In 2010, Sacramento, California quintet the Deftones released Diamond Eyes. Coming two years after the car accident that put bassist Chi Cheng in a coma, the album became the band’s highest-charting record in a dozen years, debuting at number six and scoring some of the best reviews of the group’s 20-plus-year career.
Sitting in a spacious lounge downstairs at the Burbank, California offices of their label, Warner Bros., frontman Chino Moreno tells Rolling Stone the success of that album was a big boost for the band when it came time to make their new work, Koi No Yokan.
“Because we got through making that record, it was so well received and we loved it, it was a confidence-builder [for] all of us as a band,” Moreno says. “So when we went in to make this record, I think we carried a lot of that over with us. There was no doubt.”
Moreno gives a huge amount of credit to bassist Sergio Vega, who joined the band for some shows prior to Diamond Eyes. “When he came in, he was excited. And that shit fuels the hell out of me, and I know the rest of the guys,” he says. “It’s definitely kicked some life into this whole thing, and we really appreciate him for that. If it hadn’t been for Sergio as a person, and as the bass player he is, I don’t foresee us sitting here right now talking about a Deftones record. He totally invigorated the whole thing, and still continues to every day.”
Vega’s enthusiasm is on display as he talks about continuing the creative momentum from the last album. “Diamond Eyes was capturing lightning in a bottle. We had just come together, had a lot of constraints in terms of time, so we’re just banging things out,” he recalls. “This time we had a little more chance to experiment and just play.”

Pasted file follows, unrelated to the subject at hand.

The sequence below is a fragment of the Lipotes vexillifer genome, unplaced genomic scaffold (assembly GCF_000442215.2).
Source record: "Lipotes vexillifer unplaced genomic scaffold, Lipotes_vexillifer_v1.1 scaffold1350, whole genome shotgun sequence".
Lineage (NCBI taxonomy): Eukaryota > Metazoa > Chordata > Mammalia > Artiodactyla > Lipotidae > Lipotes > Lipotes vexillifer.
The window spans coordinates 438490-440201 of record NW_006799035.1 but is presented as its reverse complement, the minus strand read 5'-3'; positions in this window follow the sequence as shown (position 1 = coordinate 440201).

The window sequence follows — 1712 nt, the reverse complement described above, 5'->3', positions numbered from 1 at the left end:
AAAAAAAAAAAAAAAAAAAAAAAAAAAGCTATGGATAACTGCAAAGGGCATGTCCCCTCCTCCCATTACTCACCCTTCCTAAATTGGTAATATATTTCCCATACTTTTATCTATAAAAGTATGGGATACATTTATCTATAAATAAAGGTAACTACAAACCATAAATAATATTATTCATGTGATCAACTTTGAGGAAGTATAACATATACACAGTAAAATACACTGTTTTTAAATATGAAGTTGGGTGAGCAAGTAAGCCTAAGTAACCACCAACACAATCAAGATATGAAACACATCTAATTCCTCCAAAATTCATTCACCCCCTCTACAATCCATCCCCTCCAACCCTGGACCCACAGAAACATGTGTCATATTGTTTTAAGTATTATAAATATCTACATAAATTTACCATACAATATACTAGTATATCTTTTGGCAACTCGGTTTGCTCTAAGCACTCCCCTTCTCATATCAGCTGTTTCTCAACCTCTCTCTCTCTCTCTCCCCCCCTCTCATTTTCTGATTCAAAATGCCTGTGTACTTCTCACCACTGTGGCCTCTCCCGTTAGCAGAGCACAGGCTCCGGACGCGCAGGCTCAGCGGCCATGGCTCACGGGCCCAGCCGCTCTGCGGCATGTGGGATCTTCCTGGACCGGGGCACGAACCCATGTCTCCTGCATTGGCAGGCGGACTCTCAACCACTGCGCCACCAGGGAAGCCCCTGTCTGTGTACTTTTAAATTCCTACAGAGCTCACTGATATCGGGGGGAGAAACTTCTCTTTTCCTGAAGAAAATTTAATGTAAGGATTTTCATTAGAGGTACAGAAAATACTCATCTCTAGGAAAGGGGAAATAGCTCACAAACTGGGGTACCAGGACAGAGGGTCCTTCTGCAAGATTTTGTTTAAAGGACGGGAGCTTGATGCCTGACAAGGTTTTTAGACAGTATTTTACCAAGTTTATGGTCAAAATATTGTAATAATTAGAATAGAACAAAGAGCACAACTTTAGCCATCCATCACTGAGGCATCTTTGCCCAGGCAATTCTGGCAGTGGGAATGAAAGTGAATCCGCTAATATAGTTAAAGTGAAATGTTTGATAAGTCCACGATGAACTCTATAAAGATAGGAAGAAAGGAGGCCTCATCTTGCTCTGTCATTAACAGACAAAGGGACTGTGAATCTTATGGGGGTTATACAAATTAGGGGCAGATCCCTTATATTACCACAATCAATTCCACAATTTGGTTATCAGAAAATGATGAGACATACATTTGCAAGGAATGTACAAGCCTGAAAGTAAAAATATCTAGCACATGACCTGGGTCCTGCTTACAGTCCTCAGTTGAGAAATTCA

The result is a widely shifting sonic journey that traverses heavy atmosphere and jarring riffs. But Moreno still views the album as a complete piece. “It’s not like every song is so different that if you hear one song, then you hear the next one and you’re like, ‘What is this?'” he says. “It feels like a cohesive piece of work.”
Diamond Eyes was an eye-opener for the band in terms of how they approach songwriting, and they followed that same technique again. “It was the catalyst for us figuring out it’s not like pulling teeth to make music,” says Moreno. “A couple records before that we were really in that mode, where writing songs started to become hard. Where Diamond Eyes, the way that we actually worked, it was a real communal effort, where everybody was in the room at one time and we just played off each other.”
It was such a relaxed process for the group that they came out with extra songs written, something Moreno says almost never happens. Even with the added material, the quintet will be recording covers, as has become their trademark. If Moreno knows what songs they’ll be doing, he’s not telling. But he does say the band might move out of their comfort zone for a few songs.
“I think people expect us to do Eighties shit, [but] I’m a big fan of music from the Forties and Fifties, just standard-ish type of things, so we talked about doing something in that thing,” he says. Seventies, too: “I was listening to this group Malo, which is sort of a Santana-ish type of thing. There’s a lot of jamming and solos in there, which is something we don’t do too much.”
The band kicks off a tour October 9th in Ventura, California with opening act Scars on Broadway, which features System of a Down guitarist Daron Malakian. The Deftones and Malakian toured together earlier this year when System and the Deftones paired up.
“Just to tour with System was a really cool thing,” says Moreno. “They came out around the same time we did and they, like us, never really fit into the mold of what we got thrown into. We were considered a nu-metal band – we still probably are by a lot of people. And I think people say the same thing about System of a Down, but as an outsider I feel they are completely their own entity. And I hope we could be the same way. Daron’s awesome, I like Scars just as well. It’s an awesome fit.”